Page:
Last week a bi-partisan deal was announced in the Senate that will likely pave the way for the new homebuyer’s tax credit to be extended through April 2010. The deal also includes plans for a significant expansion of the tax credit, raising the income requirements to $125,000 per individual and $225,000 per couple from $75,000 per individual and $150,000 per couple. This expansion means that many more individuals will be eligible for the tax credit than were previously. Finally, the deal added a $6,500 tax credit will be available to homeowners wishing to move out of their current home into a more expensive one.
I have been thinking about the deal all weekend, and I worry about its effects. While the goal of the credit is to strengthen the market and help bring home prices back up, increasing income requirements and adding a tax credit to incentivize trading up seems like it risks exacerbating the current problems in the housing market. Many of the current problems in the housing market have been created by homeowners (many first-time homeowners) taking out mortgages that were more than they could afford to pay in order to buy homes. Even when they could afford the mortgage, the recent economic problems have led many to be out of work or find their401(k)s and pensions to be less than they had expected. Consequently, the number of foreclosures and mortgage delinquencies reached all time highs in recent months.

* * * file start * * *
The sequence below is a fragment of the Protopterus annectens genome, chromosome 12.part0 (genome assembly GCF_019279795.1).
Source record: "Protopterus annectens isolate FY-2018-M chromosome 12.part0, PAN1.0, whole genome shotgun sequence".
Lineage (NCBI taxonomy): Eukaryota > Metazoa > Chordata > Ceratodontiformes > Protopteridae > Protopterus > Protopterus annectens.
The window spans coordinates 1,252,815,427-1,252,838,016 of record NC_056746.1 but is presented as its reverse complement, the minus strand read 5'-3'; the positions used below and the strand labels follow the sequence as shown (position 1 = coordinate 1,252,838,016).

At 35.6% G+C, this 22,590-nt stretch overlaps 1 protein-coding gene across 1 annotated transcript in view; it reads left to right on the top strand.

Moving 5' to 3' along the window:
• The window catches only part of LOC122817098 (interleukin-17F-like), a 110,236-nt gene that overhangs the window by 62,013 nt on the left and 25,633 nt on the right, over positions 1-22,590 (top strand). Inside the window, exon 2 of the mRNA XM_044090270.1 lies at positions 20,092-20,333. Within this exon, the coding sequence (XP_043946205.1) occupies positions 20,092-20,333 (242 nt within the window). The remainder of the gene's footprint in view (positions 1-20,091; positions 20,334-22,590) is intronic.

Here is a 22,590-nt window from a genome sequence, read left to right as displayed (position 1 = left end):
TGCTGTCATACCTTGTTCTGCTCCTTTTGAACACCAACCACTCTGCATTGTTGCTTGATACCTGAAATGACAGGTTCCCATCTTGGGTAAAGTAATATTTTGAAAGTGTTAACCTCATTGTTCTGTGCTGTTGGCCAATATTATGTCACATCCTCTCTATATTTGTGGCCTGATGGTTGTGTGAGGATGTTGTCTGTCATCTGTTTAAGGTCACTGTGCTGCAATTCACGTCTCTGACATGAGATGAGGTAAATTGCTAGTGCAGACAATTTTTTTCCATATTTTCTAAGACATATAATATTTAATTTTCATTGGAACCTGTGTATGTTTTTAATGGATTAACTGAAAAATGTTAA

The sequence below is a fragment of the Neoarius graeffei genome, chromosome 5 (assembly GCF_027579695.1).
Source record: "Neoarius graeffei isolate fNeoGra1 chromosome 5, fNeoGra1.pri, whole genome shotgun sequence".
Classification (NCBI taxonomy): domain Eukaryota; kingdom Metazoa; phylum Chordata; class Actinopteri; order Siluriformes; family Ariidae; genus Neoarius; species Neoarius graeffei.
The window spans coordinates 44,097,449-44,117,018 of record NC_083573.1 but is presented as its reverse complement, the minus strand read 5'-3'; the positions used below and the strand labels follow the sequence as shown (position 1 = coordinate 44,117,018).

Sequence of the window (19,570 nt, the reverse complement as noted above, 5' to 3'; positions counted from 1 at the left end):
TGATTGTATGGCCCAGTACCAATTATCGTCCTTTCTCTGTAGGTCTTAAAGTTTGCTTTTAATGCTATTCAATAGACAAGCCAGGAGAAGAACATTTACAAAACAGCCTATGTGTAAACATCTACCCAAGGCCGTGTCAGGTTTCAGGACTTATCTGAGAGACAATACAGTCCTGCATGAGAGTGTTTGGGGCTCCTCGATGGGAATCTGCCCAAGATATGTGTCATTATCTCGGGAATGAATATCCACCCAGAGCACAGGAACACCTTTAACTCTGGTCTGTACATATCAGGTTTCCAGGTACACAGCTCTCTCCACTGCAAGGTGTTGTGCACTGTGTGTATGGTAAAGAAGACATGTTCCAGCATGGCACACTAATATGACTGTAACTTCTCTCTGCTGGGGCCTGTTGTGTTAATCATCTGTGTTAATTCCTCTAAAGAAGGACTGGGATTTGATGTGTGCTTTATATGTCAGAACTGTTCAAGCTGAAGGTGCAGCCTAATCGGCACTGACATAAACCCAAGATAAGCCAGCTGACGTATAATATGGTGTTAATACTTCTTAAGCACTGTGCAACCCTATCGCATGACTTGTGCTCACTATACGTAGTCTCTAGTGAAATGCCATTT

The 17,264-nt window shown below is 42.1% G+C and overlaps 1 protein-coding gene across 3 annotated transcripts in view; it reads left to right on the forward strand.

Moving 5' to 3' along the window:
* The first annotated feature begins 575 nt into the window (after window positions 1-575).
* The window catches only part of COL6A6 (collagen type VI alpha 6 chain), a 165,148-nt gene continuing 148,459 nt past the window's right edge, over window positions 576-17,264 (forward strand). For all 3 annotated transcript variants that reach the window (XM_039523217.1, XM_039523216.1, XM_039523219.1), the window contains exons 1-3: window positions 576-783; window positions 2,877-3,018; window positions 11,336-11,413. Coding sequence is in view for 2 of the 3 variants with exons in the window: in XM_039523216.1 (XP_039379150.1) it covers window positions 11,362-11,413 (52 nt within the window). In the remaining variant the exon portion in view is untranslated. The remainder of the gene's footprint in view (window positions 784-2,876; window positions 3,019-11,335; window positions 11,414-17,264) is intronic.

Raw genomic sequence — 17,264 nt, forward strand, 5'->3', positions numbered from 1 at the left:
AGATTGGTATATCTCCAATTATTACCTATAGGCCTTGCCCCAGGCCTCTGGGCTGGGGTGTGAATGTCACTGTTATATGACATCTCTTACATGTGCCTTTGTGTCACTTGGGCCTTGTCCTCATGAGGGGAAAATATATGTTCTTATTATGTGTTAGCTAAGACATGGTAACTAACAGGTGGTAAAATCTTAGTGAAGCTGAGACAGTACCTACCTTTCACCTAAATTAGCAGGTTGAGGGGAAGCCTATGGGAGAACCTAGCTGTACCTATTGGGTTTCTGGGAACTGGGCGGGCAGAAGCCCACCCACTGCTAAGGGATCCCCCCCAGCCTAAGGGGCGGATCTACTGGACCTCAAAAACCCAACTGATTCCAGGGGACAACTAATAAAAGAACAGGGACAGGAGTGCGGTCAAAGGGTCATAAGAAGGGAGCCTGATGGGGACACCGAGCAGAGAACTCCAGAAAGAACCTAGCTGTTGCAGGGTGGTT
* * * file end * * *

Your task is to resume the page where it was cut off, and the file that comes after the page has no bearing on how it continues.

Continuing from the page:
In light of these developments, some proposed that maybe homeownership should no longer be an essential part of the American Dream. It was argued that it is a disservice to put people into homes they cannot afford. While the tax credit is not a very large sum of money, it is enough money to push individuals to act in uncertain times. A realtor in Portland, ME commented that nearly 70% of their clients were motivated by the tax credit. Yes, the housing market could use a boost, but when individuals are making a significant long-term financial decision for a short-term financial incentive, it seems like many poor choices can occur.
Reverse mortgages and refinances are available to help homeowners who find themselves over-extended, but reverse mortgages are only available to those over 62, and refinances and short pays have been extremely hard to get. To avoid another housing crisis, the government does need to stimulate the market, but putting more borrowers into homes they cannot afford does not seem to be a safe way to do so.